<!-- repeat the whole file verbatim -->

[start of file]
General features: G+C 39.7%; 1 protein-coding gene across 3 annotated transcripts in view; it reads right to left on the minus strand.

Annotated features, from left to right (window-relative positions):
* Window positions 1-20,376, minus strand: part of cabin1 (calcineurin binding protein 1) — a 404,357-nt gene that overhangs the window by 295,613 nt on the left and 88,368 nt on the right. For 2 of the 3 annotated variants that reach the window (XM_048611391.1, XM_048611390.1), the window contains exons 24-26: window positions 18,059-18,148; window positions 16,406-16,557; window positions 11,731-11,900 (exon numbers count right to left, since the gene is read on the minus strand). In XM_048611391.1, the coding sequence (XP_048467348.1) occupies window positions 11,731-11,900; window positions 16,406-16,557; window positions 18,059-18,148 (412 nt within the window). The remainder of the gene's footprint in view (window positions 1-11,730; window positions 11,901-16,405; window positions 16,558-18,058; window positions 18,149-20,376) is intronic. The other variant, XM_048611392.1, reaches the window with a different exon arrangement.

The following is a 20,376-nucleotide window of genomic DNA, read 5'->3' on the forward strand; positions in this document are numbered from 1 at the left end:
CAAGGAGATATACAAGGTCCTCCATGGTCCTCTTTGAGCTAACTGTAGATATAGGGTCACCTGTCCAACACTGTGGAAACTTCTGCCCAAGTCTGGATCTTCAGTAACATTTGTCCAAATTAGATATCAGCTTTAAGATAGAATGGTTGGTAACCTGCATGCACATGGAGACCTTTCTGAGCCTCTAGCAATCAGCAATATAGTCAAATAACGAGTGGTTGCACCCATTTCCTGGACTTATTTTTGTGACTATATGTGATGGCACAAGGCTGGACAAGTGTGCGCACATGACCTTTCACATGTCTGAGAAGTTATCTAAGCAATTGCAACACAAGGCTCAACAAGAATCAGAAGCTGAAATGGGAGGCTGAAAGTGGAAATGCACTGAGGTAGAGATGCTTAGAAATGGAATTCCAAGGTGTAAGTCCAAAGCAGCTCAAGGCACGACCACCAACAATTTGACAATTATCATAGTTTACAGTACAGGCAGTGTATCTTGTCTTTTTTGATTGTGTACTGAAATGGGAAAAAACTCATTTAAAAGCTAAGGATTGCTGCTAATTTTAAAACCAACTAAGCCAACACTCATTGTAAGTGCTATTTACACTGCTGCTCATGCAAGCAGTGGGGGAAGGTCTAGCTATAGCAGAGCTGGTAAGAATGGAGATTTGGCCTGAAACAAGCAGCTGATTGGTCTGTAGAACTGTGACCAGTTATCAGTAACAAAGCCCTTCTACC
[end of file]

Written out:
General features: G+C 39.7%; 1 protein-coding gene across 3 annotated transcripts in view; it reads right to left on the minus strand.

Annotated features, from left to right (window-relative positions):
* Window positions 1-20,376, minus strand: part of cabin1 (calcineurin binding protein 1) — a 404,357-nt gene that overhangs the window by 295,613 nt on the left and 88,368 nt on the right. For 2 of the 3 annotated variants that reach the window (XM_048611391.1, XM_048611390.1), the window contains exons 24-26: window positions 18,059-18,148; window positions 16,406-16,557; window positions 11,731-11,900 (exon numbers count right to left, since the gene is read on the minus strand). In XM_048611391.1, the coding sequence (XP_048467348.1) occupies window positions 11,731-11,900; window positions 16,406-16,557; window positions 18,059-18,148 (412 nt within the window). The remainder of the gene's footprint in view (window positions 1-11,730; window positions 11,901-16,405; window positions 16,558-18,058; window positions 18,149-20,376) is intronic. The other variant, XM_048611392.1, reaches the window with a different exon arrangement.

The following is a 20,376-nucleotide window of genomic DNA, read 5'->3' on the forward strand; positions in this document are numbered from 1 at the left end:
CAAGGAGATATACAAGGTCCTCCATGGTCCTCTTTGAGCTAACTGTAGATATAGGGTCACCTGTCCAACACTGTGGAAACTTCTGCCCAAGTCTGGATCTTCAGTAACATTTGTCCAAATTAGATATCAGCTTTAAGATAGAATGGTTGGTAACCTGCATGCACATGGAGACCTTTCTGAGCCTCTAGCAATCAGCAATATAGTCAAATAACGAGTGGTTGCACCCATTTCCTGGACTTATTTTTGTGACTATATGTGATGGCACAAGGCTGGACAAGTGTGCGCACATGACCTTTCACATGTCTGAGAAGTTATCTAAGCAATTGCAACACAAGGCTCAACAAGAATCAGAAGCTGAAATGGGAGGCTGAAAGTGGAAATGCACTGAGGTAGAGATGCTTAGAAATGGAATTCCAAGGTGTAAGTCCAAAGCAGCTCAAGGCACGACCACCAACAATTTGACAATTATCATAGTTTACAGTACAGGCAGTGTATCTTGTCTTTTTTGATTGTGTACTGAAATGGGAAAAAACTCATTTAAAAGCTAAGGATTGCTGCTAATTTTAAAACCAACTAAGCCAACACTCATTGTAAGTGCTATTTACACTGCTGCTCATGCAAGCAGTGGGGGAAGGTCTAGCTATAGCAGAGCTGGTAAGAATGGAGATTTGGCCTGAAACAAGCAGCTGATTGGTCTGTAGAACTGTGACCAGTTATCAGTAACAAAGCCCTTCTACC